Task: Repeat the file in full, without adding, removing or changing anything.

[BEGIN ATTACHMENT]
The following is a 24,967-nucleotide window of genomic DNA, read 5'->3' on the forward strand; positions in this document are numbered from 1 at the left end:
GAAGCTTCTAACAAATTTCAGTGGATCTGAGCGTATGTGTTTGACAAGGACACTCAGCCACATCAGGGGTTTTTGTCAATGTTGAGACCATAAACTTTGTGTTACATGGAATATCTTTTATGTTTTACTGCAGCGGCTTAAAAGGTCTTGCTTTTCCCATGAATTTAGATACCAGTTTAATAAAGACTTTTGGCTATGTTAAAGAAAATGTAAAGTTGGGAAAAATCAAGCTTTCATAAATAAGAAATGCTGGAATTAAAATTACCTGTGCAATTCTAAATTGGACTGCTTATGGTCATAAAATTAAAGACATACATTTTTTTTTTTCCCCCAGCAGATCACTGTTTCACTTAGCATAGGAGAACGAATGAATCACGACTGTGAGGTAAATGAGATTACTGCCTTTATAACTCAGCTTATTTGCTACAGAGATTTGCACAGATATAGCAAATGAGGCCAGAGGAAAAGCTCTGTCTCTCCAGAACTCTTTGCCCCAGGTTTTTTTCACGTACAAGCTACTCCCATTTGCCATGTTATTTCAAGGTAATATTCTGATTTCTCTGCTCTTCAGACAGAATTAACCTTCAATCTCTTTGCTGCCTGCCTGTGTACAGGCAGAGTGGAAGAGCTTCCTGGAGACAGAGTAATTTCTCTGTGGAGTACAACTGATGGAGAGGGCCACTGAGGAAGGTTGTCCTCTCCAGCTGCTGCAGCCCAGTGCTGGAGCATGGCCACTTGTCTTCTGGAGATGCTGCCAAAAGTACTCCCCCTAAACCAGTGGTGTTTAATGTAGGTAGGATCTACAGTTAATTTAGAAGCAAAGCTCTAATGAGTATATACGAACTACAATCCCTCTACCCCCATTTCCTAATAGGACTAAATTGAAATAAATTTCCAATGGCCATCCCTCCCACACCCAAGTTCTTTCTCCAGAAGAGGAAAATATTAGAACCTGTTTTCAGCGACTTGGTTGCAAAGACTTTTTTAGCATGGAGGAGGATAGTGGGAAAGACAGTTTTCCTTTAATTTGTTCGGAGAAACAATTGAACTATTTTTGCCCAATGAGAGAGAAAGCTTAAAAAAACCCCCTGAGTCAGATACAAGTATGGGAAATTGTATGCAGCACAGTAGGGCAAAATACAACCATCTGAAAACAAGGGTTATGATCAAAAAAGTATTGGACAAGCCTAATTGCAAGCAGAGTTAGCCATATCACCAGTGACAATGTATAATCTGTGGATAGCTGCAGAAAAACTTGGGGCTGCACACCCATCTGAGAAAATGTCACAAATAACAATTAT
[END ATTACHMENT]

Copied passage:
The following is a 24,967-nucleotide window of genomic DNA, read 5'->3' on the forward strand; positions in this document are numbered from 1 at the left end:
GAAGCTTCTAACAAATTTCAGTGGATCTGAGCGTATGTGTTTGACAAGGACACTCAGCCACATCAGGGGTTTTTGTCAATGTTGAGACCATAAACTTTGTGTTACATGGAATATCTTTTATGTTTTACTGCAGCGGCTTAAAAGGTCTTGCTTTTCCCATGAATTTAGATACCAGTTTAATAAAGACTTTTGGCTATGTTAAAGAAAATGTAAAGTTGGGAAAAATCAAGCTTTCATAAATAAGAAATGCTGGAATTAAAATTACCTGTGCAATTCTAAATTGGACTGCTTATGGTCATAAAATTAAAGACATACATTTTTTTTTTTCCCCCAGCAGATCACTGTTTCACTTAGCATAGGAGAACGAATGAATCACGACTGTGAGGTAAATGAGATTACTGCCTTTATAACTCAGCTTATTTGCTACAGAGATTTGCACAGATATAGCAAATGAGGCCAGAGGAAAAGCTCTGTCTCTCCAGAACTCTTTGCCCCAGGTTTTTTTCACGTACAAGCTACTCCCATTTGCCATGTTATTTCAAGGTAATATTCTGATTTCTCTGCTCTTCAGACAGAATTAACCTTCAATCTCTTTGCTGCCTGCCTGTGTACAGGCAGAGTGGAAGAGCTTCCTGGAGACAGAGTAATTTCTCTGTGGAGTACAACTGATGGAGAGGGCCACTGAGGAAGGTTGTCCTCTCCAGCTGCTGCAGCCCAGTGCTGGAGCATGGCCACTTGTCTTCTGGAGATGCTGCCAAAAGTACTCCCCCTAAACCAGTGGTGTTTAATGTAGGTAGGATCTACAGTTAATTTAGAAGCAAAGCTCTAATGAGTATATACGAACTACAATCCCTCTACCCCCATTTCCTAATAGGACTAAATTGAAATAAATTTCCAATGGCCATCCCTCCCACACCCAAGTTCTTTCTCCAGAAGAGGAAAATATTAGAACCTGTTTTCAGCGACTTGGTTGCAAAGACTTTTTTAGCATGGAGGAGGATAGTGGGAAAGACAGTTTTCCTTTAATTTGTTCGGAGAAACAATTGAACTATTTTTGCCCAATGAGAGAGAAAGCTTAAAAAAACCCCCTGAGTCAGATACAAGTATGGGAAATTGTATGCAGCACAGTAGGGCAAAATACAACCATCTGAAAACAAGGGTTATGATCAAAAAAGTATTGGACAAGCCTAATTGCAAGCAGAGTTAGCCATATCACCAGTGACAATGTATAATCTGTGGATAGCTGCAGAAAAACTTGGGGCTGCACACCCATCTGAGAAAATGTCACAAATAACAATTAT